When you spend an order on a particular trooper, there are essentially four options available to it. It can move twice, move and shoot, move and engage in close combat or move and dodge. After you declare the first half of the order, any opposing soldier with line of sight (or that would be in close combat range at the end of the move) may respond with an ARO, or Automatic Response Order. This is usually either to fire a shot at the moving enemy, engage them in close combat or perform a dodge, if a shot is headed their way and it seems like there’s little chance of effective return fire.
Whenever combat is being decided, players roll a D20 against the modified ballistic skill of the character firing the weapon. Usually, this is a one-sided roll where the player must roll as low as possible, with a one being a natural critical hit. Factors like range and cover add negative modifiers to the roll, which obviously reduce the chance of a hit. On some occasions, like in close combat or when an opponent under fire dodges, a face-to-face roll will occur. When this happens, the two soldiers roll against their own modified abilities (like ballistic skill and agility) to determine the outcome.
Structurally, each player resolves all their actions before handing over to the other player, which initially felt like it would be quite one-sided to me. I was wrong, though, because ARO attacks are automatic (you don’t need to ‘set’ them), so any attacker spending a lot of actions to throw their soldiers into the line of fire will be doing just that — which can backfire dramatically. The presence of plenty of ARO attacks really increases interaction, to the extent that turns don’t really feel as if they are one-sided. Orders executed with no possible ARO attack or shot fired tend to last about ten seconds anyway, so even if that happens for four or five soldiers on one side, the whole turn will pass (or at least get into the action) relatively quickly.
I realise that I am only scratching the surface of the Infinity universe when I discuss Operation Coldfront, so I am kind of reviewing it as a standalone product, but I also have one eye on the fact that this is a world in which there are already several other factions, hundreds of other minis and quite a few pre-designed ways to expand upon the basic set. In a nutshell, Operation Coldfront is the most complete, single-box, skirmish-level miniatures game I have ever played. Fact. It’s very, very unusual in my experience to have everything you need included, especially scenery — the importance of which cannot be understated.
The play mat and all of the crates and platforms included in Operation Coldfront are really well made, but still fold down flat and back into the original box after use. The manual, too, is excellent, but all of it pales in comparison to the miniatures, which are some of the best I’ve ever seen. The detail they present at 28 mm scale is just incredible. When painted and placed on the board, the presence that Operation Coldfront brings is exceptional. At a component level, only the cardboard bits and pieces let it down slightly.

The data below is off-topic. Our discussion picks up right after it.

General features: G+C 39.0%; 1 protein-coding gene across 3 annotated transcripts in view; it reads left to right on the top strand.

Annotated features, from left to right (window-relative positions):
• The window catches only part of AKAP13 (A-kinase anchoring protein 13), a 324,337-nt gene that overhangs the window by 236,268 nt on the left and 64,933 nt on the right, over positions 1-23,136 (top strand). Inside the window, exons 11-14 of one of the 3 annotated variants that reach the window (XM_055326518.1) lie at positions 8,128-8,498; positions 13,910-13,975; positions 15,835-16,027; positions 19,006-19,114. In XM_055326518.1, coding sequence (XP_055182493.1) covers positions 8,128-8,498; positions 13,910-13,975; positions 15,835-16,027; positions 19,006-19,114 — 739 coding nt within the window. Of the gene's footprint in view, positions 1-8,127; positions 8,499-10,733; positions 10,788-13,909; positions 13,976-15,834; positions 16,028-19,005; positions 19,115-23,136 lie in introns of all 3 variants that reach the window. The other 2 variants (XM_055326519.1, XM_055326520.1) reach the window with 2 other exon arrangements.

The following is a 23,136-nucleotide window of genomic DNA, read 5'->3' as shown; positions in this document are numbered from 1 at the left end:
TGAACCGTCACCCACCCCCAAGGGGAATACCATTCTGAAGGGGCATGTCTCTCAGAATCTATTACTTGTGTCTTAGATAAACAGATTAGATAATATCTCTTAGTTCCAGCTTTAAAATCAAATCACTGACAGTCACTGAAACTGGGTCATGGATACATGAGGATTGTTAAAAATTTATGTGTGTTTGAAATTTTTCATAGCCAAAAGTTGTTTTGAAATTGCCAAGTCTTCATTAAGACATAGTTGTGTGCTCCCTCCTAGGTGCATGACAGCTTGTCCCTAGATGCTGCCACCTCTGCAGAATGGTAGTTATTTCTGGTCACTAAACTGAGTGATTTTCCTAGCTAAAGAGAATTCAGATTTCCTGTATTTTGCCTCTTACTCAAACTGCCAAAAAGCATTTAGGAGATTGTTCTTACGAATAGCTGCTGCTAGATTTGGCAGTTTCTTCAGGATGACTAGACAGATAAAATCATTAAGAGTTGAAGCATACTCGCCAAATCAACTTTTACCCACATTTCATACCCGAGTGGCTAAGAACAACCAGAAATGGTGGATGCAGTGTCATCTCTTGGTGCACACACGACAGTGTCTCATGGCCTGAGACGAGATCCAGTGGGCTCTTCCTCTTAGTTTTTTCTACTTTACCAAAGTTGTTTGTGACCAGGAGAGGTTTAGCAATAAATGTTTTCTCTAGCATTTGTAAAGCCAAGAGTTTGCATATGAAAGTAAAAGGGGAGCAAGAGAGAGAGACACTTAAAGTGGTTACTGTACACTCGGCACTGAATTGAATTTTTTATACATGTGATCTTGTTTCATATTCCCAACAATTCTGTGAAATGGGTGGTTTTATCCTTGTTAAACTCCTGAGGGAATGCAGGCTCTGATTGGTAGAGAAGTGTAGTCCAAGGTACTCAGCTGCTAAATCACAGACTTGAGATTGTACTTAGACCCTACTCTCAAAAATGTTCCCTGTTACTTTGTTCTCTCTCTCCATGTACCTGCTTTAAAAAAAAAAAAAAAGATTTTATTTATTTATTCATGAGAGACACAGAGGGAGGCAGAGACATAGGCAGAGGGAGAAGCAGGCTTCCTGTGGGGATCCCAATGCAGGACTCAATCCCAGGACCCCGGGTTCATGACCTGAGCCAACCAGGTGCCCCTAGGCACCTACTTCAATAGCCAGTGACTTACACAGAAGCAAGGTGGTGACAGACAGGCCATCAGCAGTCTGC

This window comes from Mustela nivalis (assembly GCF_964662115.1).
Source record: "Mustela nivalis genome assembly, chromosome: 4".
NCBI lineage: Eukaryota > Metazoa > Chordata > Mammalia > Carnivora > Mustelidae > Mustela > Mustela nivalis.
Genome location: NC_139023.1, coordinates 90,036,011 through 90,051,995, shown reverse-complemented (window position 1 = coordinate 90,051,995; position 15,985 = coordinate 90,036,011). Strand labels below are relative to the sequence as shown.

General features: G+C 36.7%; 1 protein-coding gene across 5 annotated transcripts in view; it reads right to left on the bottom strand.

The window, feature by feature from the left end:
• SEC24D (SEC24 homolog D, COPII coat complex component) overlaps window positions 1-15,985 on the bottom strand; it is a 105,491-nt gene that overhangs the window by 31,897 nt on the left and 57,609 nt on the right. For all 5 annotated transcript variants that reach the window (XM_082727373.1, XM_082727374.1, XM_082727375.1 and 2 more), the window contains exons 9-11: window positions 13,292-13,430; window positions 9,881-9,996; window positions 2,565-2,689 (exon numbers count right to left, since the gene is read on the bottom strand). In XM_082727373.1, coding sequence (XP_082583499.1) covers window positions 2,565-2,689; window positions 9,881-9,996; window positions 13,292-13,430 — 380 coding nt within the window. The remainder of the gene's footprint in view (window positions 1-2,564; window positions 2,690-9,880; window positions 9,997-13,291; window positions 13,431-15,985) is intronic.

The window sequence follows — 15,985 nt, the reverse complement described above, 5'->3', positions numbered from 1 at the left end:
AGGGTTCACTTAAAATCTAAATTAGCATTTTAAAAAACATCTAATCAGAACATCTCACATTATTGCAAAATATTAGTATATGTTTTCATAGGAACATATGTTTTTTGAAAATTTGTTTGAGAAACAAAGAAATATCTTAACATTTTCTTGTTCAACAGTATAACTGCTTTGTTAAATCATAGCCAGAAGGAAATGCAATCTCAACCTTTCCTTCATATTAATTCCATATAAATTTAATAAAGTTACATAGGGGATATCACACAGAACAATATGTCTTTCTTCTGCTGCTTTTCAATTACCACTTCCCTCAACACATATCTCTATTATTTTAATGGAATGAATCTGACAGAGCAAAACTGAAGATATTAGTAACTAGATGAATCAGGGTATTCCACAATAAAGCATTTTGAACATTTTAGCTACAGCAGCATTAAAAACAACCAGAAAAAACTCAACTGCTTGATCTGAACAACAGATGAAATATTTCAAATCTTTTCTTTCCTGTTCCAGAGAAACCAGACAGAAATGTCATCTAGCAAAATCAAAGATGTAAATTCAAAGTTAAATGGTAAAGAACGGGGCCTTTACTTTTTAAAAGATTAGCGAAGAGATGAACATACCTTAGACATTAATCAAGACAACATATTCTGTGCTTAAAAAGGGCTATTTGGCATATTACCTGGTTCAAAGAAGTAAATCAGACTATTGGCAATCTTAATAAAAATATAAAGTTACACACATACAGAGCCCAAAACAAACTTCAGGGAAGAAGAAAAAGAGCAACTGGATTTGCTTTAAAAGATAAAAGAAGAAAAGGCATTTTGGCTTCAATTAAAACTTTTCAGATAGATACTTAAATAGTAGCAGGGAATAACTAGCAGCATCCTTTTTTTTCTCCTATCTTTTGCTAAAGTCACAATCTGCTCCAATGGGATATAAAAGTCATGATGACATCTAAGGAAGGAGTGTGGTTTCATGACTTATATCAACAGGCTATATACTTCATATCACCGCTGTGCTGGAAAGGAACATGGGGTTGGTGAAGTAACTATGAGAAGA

None of the presentation would matter, really, were it not for the fact that the game is also very, very good. The order system is fast, fluid and flexible, allowing for a myriad of different strategies and approaches, as well as for just enough chance that plans can go in ways you don’t expect them, but never unfairly so. The base rules for movement and combat are very simple and whilst weapons and other abilities do layer in additional complexities through new and improved units, I never felt overwhelmed with complexity or rules that didn’t make sense. Having a printed reference sheet for each set of troops was all we needed to play, following a brief introductory game.
Operation Coldfront is an excellent miniatures game and, whilst I’m speculating a bit, I’d say that Infinity as a series seems pretty excellent as well. Broadly speaking, you can align my comments about the miniatures, scenery and other physical components specifically to Operation Coldfront, but the way the game works in terms of orders, simplicity of play etc… well, that’s all Infinity — which is a broader system than just what I’ve seen here.
I’m not strictly looking to move back into miniatures gaming, but I think that if I did do so now, I’d invest in Infinity because I feel as though it would be possible to add one or two more of the core boxes to what I already have in Operation Coldfront and all of a sudden, I’d have four or six factions, much more scenery, all the dice I need and all of that would have come at a much lower cost (both financially and mentally) than if I attempted to get into one of the various Games Workshop IPs.
A copy of Infinity: Operation Coldfront was provided for review purposes. You can find out more about it on the website of publisher Corvus Belli. You can purchase Infinity: Operation Coldfront at most hobby gaming stores and based on a brief search, I’ve found it for 20% off the retail price here, at Goblin Gaming.
For anyone interested in the work of the man who painted these miniatures (Chris Barrick) then you can find him on Instagram under the name of Wurplepainter, where there are many more examples of his work. Please note that the miniatures in this review were painted by Chris on a commission basis, paid for by the author of this review.